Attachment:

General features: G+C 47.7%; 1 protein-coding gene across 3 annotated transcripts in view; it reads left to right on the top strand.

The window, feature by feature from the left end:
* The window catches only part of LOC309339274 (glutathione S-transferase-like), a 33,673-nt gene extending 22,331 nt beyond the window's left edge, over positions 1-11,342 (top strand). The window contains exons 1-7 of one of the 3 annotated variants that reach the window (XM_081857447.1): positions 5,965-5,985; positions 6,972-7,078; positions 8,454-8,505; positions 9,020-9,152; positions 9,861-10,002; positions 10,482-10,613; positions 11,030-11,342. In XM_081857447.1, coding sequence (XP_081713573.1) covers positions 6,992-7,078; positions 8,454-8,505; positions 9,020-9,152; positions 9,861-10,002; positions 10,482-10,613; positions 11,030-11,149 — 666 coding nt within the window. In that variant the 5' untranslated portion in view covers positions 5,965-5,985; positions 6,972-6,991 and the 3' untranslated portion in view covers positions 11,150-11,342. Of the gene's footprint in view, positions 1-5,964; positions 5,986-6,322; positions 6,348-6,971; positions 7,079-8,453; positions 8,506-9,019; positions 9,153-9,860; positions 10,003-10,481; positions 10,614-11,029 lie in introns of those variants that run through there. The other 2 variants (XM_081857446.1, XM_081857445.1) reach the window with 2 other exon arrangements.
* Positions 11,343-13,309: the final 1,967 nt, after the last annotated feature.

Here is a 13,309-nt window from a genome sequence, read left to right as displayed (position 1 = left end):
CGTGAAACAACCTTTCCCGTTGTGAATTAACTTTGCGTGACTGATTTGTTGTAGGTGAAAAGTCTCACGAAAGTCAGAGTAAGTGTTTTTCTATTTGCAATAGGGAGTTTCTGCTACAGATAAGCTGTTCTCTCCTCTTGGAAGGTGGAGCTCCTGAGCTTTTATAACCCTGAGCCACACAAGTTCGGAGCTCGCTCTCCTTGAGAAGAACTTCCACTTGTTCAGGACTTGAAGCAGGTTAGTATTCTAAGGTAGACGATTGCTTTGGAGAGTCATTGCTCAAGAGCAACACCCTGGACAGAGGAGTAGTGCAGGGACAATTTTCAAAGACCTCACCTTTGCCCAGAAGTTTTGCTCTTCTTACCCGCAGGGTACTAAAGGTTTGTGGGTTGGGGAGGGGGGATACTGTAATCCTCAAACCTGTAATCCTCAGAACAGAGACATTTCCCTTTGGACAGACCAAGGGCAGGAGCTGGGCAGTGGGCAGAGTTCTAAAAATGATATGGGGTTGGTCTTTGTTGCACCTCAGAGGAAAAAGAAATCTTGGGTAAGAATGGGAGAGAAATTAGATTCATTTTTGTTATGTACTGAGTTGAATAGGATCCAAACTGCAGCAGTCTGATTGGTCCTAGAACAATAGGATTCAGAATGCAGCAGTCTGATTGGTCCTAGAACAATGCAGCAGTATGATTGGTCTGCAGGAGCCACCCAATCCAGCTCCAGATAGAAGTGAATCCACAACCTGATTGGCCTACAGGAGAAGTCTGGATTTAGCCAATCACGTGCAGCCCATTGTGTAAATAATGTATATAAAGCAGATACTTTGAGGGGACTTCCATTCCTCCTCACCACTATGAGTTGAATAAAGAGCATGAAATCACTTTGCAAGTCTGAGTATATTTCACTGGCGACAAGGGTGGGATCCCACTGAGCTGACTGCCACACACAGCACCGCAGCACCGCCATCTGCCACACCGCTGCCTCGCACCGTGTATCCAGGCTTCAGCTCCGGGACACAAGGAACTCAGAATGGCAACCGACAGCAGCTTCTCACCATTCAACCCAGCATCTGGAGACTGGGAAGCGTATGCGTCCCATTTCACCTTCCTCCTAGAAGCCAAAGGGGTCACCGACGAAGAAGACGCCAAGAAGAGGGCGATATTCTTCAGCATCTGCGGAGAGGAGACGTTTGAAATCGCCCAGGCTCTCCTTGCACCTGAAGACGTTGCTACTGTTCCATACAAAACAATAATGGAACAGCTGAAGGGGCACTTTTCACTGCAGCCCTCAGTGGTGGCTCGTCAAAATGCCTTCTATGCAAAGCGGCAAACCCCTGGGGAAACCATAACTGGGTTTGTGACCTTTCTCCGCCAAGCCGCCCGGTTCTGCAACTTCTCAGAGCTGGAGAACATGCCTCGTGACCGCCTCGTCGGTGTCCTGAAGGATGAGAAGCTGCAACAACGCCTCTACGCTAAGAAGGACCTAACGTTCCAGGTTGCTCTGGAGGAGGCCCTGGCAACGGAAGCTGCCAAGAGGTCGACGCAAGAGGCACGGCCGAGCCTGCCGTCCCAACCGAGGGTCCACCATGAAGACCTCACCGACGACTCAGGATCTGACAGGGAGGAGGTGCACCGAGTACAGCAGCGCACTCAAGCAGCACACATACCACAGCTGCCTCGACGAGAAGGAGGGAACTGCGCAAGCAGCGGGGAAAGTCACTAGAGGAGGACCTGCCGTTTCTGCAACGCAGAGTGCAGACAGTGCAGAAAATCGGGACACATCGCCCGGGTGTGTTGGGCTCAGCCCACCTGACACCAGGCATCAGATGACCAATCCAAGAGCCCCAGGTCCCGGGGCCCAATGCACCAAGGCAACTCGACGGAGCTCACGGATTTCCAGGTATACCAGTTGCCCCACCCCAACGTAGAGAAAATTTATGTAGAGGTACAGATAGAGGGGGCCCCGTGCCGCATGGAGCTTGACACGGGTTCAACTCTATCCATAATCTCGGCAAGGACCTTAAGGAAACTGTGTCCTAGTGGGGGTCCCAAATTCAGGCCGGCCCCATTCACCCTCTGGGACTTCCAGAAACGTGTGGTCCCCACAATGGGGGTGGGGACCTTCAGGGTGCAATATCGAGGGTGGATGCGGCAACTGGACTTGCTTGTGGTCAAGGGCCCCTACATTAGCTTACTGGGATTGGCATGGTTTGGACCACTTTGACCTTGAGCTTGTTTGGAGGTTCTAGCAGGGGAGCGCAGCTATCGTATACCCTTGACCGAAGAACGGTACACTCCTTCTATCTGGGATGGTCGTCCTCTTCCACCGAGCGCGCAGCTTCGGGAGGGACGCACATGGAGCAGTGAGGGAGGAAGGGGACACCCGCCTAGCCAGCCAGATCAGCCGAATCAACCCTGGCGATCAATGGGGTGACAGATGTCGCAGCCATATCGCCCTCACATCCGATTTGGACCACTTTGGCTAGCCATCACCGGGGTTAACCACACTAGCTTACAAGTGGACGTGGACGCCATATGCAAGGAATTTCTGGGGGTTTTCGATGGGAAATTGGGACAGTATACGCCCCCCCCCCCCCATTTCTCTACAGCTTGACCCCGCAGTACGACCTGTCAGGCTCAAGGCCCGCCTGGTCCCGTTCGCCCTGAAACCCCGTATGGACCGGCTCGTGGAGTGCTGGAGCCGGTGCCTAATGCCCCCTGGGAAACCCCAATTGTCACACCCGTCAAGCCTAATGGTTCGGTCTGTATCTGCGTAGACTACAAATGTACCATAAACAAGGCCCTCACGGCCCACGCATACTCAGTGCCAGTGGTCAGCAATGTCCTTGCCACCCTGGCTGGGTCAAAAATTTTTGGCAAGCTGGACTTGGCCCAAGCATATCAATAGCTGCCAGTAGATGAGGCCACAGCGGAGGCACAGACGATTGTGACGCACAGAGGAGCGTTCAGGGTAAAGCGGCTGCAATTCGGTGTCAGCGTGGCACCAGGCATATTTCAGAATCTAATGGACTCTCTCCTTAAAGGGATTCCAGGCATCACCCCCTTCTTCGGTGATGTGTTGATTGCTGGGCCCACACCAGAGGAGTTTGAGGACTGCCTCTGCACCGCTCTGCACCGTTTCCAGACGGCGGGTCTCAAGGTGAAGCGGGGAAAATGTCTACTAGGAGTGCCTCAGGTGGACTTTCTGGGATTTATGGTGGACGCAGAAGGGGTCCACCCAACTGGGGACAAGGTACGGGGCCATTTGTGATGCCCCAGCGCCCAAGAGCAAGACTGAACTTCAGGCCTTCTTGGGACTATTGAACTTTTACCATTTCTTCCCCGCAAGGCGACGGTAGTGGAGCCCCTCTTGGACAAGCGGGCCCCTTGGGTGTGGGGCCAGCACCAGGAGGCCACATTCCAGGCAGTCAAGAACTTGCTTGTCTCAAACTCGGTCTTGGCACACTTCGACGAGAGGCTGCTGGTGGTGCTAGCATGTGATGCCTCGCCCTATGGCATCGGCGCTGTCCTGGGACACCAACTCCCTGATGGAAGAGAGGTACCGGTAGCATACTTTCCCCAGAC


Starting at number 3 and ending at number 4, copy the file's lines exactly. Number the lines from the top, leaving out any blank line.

* The window catches only part of LOC309339274 (glutathione S-transferase-like), a 33,673-nt gene extending 22,331 nt beyond the window's left edge, over positions 1-11,342 (top strand). The window contains exons 1-7 of one of the 3 annotated variants that reach the window (XM_081857447.1): positions 5,965-5,985; positions 6,972-7,078; positions 8,454-8,505; positions 9,020-9,152; positions 9,861-10,002; positions 10,482-10,613; positions 11,030-11,342. In XM_081857447.1, coding sequence (XP_081713573.1) covers positions 6,992-7,078; positions 8,454-8,505; positions 9,020-9,152; positions 9,861-10,002; positions 10,482-10,613; positions 11,030-11,149 — 666 coding nt within the window. In that variant the 5' untranslated portion in view covers positions 5,965-5,985; positions 6,972-6,991 and the 3' untranslated portion in view covers positions 11,150-11,342. Of the gene's footprint in view, positions 1-5,964; positions 5,986-6,322; positions 6,348-6,971; positions 7,079-8,453; positions 8,506-9,019; positions 9,153-9,860; positions 10,003-10,481; positions 10,614-11,029 lie in introns of those variants that run through there. The other 2 variants (XM_081857446.1, XM_081857445.1) reach the window with 2 other exon arrangements.
* Positions 11,343-13,309: the final 1,967 nt, after the last annotated feature.